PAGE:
Chinese green building expert shares expertise with Malaysia

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In order to promote a greener and more efficient living environment, the senior vice president of the Broad Group from China, Juliet Jiang, was recently invited to the Green Building International series 2012 in Malaysia to share her expertise on constructing a green building efficiently and in the shortest possible timeframe.

The Chinese construction company used a unique prefabrication process to complete the assembly of a 30-storey tower that currently serves as a hotel in Hunan province in just 15 days.  The video of this project has drawn the attention of millions of Youtube viewers since it was first posted.

Workers help to construct the energy efficient and prefabricated 30-storey Ark Hotel in Hunan province, China in a record 15 days. (Photo/Youtube) Workers help to construct the energy efficient and prefabricated 30-storey Ark Hotel in Hunan province, China in a record 15 days. (Photo/Youtube)

“We hope the focus is not just on the amount of time taken to complete this project.  We would like to emphasize that we do not compromise quality in the process and would like to highlight the sustainability technology behind it,” Jiang said.

“The building has passed the resistance test of a level nine earthquake.  It conserves energy up to five times more than that of a conventional construction, and provides air that is 20 times purer than the traditional buildings through our innovative air purification system.”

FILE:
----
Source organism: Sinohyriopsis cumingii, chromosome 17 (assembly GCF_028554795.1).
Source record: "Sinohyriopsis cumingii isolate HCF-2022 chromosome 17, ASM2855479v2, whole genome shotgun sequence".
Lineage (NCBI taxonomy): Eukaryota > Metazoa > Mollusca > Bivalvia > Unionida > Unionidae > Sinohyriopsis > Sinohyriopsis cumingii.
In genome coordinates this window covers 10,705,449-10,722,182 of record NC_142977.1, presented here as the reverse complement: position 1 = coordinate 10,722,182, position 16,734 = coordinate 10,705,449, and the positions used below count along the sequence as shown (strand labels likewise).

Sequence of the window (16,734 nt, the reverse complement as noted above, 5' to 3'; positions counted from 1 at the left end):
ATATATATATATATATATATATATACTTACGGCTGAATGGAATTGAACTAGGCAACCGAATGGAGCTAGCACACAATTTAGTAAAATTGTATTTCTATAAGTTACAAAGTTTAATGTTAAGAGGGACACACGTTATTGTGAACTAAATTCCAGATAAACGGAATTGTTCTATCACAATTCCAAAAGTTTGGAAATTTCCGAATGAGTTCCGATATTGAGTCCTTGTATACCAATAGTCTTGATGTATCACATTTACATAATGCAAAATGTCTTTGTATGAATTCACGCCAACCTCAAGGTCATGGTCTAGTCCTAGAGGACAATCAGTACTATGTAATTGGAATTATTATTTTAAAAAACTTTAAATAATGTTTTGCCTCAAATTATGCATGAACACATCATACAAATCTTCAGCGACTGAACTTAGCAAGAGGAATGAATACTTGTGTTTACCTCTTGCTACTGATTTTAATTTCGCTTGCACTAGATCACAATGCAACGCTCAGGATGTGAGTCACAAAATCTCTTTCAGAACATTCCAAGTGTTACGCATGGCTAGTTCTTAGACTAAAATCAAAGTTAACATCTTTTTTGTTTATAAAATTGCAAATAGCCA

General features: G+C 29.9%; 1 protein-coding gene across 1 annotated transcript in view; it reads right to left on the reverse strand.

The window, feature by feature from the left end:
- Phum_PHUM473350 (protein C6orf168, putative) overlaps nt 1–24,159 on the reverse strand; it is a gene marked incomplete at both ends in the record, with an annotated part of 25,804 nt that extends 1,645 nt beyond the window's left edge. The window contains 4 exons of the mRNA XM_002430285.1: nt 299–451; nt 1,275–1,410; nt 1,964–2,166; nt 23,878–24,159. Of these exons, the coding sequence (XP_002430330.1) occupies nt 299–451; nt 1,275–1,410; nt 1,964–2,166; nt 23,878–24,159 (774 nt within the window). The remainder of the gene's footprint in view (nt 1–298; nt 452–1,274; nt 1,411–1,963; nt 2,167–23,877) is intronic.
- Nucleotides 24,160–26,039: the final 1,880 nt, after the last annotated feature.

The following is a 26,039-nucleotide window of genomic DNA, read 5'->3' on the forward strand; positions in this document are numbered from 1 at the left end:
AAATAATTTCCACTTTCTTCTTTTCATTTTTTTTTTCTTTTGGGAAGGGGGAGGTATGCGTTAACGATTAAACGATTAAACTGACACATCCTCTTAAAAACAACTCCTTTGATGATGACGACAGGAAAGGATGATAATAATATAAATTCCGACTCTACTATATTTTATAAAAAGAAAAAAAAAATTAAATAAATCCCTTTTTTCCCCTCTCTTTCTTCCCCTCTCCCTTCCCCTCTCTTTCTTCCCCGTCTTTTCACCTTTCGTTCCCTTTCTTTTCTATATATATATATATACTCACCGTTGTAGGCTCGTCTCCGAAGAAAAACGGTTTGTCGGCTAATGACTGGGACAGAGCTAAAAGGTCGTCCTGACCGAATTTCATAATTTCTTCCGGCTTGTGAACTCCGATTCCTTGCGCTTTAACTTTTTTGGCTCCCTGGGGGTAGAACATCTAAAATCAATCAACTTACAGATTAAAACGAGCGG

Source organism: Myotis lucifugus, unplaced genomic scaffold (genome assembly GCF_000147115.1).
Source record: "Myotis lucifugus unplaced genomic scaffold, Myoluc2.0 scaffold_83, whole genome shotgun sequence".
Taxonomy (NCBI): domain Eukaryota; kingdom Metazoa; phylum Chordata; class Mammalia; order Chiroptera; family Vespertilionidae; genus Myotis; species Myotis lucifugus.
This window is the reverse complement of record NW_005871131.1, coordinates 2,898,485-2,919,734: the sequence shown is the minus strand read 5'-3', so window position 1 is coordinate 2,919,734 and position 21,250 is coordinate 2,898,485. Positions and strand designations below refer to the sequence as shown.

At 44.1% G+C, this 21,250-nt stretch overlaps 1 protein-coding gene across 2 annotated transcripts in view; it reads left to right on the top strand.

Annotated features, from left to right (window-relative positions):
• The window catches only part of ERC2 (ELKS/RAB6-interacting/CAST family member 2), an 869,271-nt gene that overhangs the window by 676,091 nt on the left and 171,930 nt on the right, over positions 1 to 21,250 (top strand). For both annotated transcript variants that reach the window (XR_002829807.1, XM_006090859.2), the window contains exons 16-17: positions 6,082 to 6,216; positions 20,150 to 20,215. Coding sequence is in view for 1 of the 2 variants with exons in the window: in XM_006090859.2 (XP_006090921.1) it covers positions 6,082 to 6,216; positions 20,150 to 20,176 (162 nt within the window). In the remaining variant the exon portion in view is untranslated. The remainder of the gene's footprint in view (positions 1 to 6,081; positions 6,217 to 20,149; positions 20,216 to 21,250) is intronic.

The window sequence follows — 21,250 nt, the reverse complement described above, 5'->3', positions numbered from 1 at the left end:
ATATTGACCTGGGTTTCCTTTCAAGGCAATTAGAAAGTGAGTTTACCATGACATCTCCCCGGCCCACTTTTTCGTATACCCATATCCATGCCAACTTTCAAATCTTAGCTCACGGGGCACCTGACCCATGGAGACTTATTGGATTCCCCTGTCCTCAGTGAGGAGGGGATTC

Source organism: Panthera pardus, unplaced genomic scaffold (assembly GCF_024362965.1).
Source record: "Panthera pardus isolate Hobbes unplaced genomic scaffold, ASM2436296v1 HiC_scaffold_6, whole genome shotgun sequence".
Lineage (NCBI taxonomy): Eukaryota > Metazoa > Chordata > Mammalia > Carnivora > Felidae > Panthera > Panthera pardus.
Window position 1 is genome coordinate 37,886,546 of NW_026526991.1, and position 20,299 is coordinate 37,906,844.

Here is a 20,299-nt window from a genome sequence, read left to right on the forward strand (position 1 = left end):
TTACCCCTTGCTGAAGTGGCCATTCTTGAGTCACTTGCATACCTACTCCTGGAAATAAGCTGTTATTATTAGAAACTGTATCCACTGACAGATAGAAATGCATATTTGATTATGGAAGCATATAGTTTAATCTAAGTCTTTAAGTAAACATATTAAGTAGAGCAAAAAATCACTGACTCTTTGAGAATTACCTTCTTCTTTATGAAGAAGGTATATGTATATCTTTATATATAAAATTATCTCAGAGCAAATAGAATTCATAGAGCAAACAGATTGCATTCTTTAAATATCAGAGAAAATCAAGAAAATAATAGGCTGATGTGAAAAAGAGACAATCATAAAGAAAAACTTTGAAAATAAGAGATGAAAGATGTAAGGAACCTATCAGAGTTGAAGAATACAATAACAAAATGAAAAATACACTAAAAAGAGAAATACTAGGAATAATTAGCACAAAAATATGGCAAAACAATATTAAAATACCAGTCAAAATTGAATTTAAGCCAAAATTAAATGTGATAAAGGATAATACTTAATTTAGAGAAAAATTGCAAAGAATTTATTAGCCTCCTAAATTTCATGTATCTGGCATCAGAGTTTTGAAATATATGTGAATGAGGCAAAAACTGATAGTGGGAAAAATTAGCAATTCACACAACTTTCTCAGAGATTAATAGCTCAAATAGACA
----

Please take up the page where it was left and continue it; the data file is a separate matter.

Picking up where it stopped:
The accomplishment is made possible because 93 per cent of the building materials are manufactured in the factory.  The company welcomes global franchisees to adopt this model and build such factories locally.  In supporting the company’s value to be green, the factory should be located no more than 500km from the construction site, said Jiang.

There are currently six factories in China in different provinces.  Besides China, BROAD Group also has a foot in India.  These franchisees have made full payment for the transfer of technology which costs US$34 million for a population of 10 million and $50 million for a population of 50 million.

Architect Dr Tan Loke Mun, one of the GBI Accreditation Panel, opined that the compressed period of accomplishing a construction project would reduce the work hazards faced by construction workers on the site, wastage and traffic jams.

“Financially, this will help construction companies save up on interest costs,” he said.

The organiser of the series hopes that Malaysians will be inspired to make a difference to create a more sustainable and efficient living environment through this kind of innovation.

“All parties ranging from the consultants to the end users will benefit if the span of construction projects are cut.  This can reduce the number of abandoned projects,” Tan said.